In order to counter this, scientists at the International Centre for Insect Physiology and Ecology (ICIPE) are calling on food insecure countries to consider consuming insects.

The scientists note that 870 million people who are currently going hungry globally can feed on the 2,000 insects that are consumable by humans adding that insects are healthy, nutritious and an alternative to mainstream staples such as chicken, pork, beef and fish.


“Governments need to encourage insect farming as a new way of addressing food security to help replace  meat and fish that are consumed and at the same time used as animal feeds,” said Dr Sunday Ekesi,  ICIPE’s Principal Scientists and Head of Arthropod Pathology.

According to Ekesi, it was unfortunate that 15 per cent of populations in developing countries are malnourished as they are unable to afford meat and fish yet the nutrition contents of insects are comparable to meat and fish.

“Insects can also be used as animal and aquaculture feed instead of fish products that are being over  exploited,” he noted.

Ekesi said that Antimicrobial peptides (AMPs) from insects can also be used as alternative agents for fighting human-pathogenic micro-organisms.

“Insects can also be used to enhance functioning of the immune system of different organisms,” Ekesi  explained. He added: “They can also be used in treating wounds and filling demand for the production of  biofuels and fine chemicals.” 

His sentiments were echoed by Dr Segenet Kelemu, Director General of ICIPE who said: “What we eat and how we produce it needs to be re-evaluated by rectifying inefficiencies and food waste reduced as well as finding new ways of growing food.”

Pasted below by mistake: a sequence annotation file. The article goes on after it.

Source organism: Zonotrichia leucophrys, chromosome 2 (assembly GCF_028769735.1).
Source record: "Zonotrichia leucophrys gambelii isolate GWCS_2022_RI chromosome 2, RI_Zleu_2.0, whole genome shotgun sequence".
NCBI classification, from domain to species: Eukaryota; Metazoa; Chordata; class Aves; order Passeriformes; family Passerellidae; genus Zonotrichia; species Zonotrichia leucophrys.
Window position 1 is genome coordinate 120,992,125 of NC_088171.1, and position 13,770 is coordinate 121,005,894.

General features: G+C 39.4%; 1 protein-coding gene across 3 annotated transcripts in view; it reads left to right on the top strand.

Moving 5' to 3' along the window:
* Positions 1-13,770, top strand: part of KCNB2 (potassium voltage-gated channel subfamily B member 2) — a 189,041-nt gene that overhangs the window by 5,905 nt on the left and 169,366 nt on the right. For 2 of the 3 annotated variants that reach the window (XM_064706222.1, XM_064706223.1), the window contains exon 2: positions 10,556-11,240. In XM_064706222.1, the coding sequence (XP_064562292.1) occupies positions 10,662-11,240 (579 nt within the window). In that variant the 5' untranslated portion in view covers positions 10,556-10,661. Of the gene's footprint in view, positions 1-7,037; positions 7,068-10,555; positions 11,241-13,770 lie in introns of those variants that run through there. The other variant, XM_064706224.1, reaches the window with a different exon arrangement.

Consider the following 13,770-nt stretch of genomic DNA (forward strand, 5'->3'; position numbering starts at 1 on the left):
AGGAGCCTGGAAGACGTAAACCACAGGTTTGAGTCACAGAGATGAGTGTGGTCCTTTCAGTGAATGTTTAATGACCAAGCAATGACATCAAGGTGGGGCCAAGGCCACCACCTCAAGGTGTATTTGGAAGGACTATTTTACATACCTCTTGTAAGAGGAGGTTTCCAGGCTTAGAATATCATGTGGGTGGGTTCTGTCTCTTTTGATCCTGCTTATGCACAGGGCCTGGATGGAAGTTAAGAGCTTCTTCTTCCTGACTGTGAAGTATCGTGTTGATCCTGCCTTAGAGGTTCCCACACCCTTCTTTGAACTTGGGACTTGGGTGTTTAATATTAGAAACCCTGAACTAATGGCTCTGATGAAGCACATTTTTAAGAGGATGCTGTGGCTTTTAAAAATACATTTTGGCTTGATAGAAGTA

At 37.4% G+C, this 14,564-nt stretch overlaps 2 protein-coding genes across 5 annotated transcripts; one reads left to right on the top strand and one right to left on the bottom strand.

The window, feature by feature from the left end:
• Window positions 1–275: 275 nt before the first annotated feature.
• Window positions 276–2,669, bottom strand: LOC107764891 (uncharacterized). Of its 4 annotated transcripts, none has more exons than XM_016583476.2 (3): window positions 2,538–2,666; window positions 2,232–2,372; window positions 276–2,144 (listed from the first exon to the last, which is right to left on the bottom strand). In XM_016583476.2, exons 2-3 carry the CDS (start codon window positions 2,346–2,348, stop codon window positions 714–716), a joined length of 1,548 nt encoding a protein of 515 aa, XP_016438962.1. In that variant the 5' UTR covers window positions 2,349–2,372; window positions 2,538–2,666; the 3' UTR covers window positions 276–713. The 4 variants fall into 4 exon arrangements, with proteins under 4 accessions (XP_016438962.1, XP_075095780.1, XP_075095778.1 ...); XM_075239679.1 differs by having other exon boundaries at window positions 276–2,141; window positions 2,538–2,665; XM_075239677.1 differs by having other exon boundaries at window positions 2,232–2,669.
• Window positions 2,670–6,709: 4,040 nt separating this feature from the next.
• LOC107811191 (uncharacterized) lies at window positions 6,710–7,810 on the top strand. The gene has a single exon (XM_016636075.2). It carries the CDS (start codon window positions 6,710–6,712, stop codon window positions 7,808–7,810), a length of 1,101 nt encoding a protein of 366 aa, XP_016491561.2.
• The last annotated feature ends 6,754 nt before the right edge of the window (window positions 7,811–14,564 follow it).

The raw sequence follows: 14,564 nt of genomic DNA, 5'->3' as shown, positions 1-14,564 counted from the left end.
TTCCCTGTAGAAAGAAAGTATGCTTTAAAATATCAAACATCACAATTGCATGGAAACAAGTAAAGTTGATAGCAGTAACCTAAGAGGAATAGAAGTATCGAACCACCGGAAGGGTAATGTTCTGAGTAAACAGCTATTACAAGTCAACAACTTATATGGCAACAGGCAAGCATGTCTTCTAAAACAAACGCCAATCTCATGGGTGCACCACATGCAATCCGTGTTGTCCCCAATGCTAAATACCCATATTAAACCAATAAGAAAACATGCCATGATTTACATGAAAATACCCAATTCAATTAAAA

Kelemu observed that edible insects have always been a part of human diets but in some societies there is a degree of distaste for their consumption. 

Many insects are rich in protein and good fats as well as high in calcium, iron and zinc. They also form a traditional part of many regional and national diets.

Kelemu revealed that although the majority of edible insects are gathered from forest habitats, innovation in mass-rearing systems has begun in many countries in Asia, Africa and Latin America. 

“ICIPE has reared over 100 different arthropods species of insects since 1971 and is in a position to rear  more insects for countries that could show interest,” Kelemu noted.

She disclosed that insect harvesting and rearing is a low-tech, low-capital investment option that offers entry even to the poorest sections of society, such as women and the landless.

“ICIPE has the technology that is used in producing insects instead of sending children to look for them in  the bush,” she explained.

Kelemu observed that wildfire and overharvesting insects from their natural habitat have contributed to a decline in many edible insect populations. 

She further noted that with the increasing climatic changes in the world, the distribution and availability of edible insects will be affected.